Who are the Russian businessmen sanctioned by the United States for bribing the Guatemalan government?

Who are the Russian businessmen sanctioned by the United States for bribing the Guatemalan government?

The government of USA confirmed a suspicion that the local prosecutor’s office had in 2021: that mining businessmen linked to Russian capital traveled to Guatemala City that year to guarantee, at the point of bribes the stability of its nickel and other metal extraction operations on Guatemalan soil.

One of the main ones pointed out in this corruption scheme is Alejandro Giammatteithe president of the country, whom the Public Ministry investigated in June 2021 after a witness assured that executives and employees of Mayaníquel, a Guatemalan company owned by the Russian mining consortium TelfAg and one of those sanctioned by Washington, handed over the president million dollars wrapped in a rug that they took to their house in a luxurious area of ​​the capital.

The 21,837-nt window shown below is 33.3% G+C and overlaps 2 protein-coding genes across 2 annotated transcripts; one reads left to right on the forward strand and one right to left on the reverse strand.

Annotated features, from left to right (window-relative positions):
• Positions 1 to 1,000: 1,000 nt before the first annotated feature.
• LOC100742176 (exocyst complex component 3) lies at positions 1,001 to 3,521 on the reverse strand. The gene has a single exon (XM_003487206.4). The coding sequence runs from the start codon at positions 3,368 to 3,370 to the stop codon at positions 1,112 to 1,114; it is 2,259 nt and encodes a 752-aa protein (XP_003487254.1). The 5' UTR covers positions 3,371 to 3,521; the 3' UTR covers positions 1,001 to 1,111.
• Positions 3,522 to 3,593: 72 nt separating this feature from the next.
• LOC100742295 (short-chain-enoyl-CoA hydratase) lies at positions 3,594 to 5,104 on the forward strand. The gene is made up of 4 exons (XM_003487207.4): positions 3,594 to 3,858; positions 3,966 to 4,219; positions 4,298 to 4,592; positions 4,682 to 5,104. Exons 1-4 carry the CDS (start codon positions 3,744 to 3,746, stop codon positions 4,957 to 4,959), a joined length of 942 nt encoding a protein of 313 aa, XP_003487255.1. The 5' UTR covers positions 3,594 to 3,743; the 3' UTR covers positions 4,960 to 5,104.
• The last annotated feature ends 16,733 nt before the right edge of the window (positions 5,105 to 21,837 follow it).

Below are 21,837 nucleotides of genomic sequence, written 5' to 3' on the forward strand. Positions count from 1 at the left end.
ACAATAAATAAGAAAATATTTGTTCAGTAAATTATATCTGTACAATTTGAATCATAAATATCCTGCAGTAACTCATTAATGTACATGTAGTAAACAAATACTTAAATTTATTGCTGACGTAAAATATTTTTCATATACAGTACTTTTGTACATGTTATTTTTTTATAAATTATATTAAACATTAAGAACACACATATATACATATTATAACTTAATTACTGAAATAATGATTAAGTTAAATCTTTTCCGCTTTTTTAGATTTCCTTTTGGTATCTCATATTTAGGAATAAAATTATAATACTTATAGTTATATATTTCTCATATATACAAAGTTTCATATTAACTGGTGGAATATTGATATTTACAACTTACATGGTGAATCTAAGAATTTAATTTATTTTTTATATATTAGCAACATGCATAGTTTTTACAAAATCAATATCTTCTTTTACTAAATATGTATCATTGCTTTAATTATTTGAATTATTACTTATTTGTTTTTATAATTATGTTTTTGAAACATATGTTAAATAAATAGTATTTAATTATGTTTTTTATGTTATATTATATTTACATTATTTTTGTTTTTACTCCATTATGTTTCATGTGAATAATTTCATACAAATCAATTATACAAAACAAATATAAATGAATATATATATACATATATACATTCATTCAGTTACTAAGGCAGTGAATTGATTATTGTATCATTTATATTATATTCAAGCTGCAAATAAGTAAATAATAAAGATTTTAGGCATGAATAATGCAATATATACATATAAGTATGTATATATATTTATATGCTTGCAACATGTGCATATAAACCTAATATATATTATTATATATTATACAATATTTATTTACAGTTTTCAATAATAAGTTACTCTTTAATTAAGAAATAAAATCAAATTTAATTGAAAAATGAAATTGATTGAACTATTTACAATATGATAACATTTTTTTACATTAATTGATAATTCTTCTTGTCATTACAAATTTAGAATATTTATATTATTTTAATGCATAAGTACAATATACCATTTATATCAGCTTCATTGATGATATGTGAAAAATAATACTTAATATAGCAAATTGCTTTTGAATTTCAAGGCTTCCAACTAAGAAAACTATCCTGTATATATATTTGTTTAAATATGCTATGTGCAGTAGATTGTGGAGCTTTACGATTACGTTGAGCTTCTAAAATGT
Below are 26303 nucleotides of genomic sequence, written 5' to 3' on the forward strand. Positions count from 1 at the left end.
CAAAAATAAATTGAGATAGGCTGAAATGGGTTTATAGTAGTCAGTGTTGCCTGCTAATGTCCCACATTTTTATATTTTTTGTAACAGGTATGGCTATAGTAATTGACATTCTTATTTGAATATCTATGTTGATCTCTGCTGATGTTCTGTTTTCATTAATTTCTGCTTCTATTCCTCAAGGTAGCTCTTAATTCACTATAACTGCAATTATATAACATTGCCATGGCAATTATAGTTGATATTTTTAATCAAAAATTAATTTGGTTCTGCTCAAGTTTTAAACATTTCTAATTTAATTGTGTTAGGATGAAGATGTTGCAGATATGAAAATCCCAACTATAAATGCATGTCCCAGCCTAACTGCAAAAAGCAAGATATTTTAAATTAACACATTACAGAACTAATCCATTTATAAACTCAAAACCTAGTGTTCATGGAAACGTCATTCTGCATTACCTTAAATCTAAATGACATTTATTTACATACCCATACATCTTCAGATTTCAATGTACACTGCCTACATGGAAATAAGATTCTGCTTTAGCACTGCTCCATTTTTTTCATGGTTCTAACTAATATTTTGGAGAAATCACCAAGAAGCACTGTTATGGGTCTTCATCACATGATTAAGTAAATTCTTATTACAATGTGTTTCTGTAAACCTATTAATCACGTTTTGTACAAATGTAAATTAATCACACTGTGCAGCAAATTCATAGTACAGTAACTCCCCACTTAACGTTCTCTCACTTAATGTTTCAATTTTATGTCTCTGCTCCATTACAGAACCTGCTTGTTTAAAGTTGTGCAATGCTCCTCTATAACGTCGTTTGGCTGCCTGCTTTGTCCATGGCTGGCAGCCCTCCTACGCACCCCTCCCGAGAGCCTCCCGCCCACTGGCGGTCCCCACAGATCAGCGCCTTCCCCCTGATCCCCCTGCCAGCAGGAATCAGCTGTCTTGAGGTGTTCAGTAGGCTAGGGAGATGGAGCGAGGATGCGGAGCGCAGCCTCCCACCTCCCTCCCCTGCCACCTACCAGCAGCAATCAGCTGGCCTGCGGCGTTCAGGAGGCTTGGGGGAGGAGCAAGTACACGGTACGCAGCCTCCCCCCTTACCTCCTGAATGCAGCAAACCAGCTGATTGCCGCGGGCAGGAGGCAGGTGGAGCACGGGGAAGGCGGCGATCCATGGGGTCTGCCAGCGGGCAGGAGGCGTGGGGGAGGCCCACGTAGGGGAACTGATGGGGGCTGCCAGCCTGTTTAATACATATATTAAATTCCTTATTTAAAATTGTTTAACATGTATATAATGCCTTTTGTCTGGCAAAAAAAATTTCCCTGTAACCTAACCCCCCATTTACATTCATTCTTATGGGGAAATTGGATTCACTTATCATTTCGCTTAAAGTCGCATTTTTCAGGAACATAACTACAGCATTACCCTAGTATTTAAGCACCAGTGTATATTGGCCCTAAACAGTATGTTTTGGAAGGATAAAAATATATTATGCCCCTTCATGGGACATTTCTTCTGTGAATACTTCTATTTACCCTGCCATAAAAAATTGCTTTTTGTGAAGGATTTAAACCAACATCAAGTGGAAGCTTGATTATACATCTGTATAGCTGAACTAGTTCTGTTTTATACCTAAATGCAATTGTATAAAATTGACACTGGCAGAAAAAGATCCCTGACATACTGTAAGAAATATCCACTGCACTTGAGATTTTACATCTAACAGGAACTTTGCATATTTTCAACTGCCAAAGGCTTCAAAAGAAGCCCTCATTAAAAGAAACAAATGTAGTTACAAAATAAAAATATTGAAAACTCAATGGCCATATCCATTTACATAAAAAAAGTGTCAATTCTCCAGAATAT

On November 18, the Treasury Department sanctioned with the Magnitsky Law to Mayanickel and two other Guatemalan companies, the Guatemalan Nickel Company (CGN) Y Pronic

Nickel deposits in El Estor, Guatemala. A Russian mining company has promoted evictions of indigenous communities that live near the deposits.

The United States will apply the Magnitsky Act to those sanctioned through the Office of Foreign Assets Control (OFAC), which allows US authorities to freeze all financial and other assets they hold in the United States, as well as sanction individuals or companies that do business with Russian miners and their Guatemalan associates.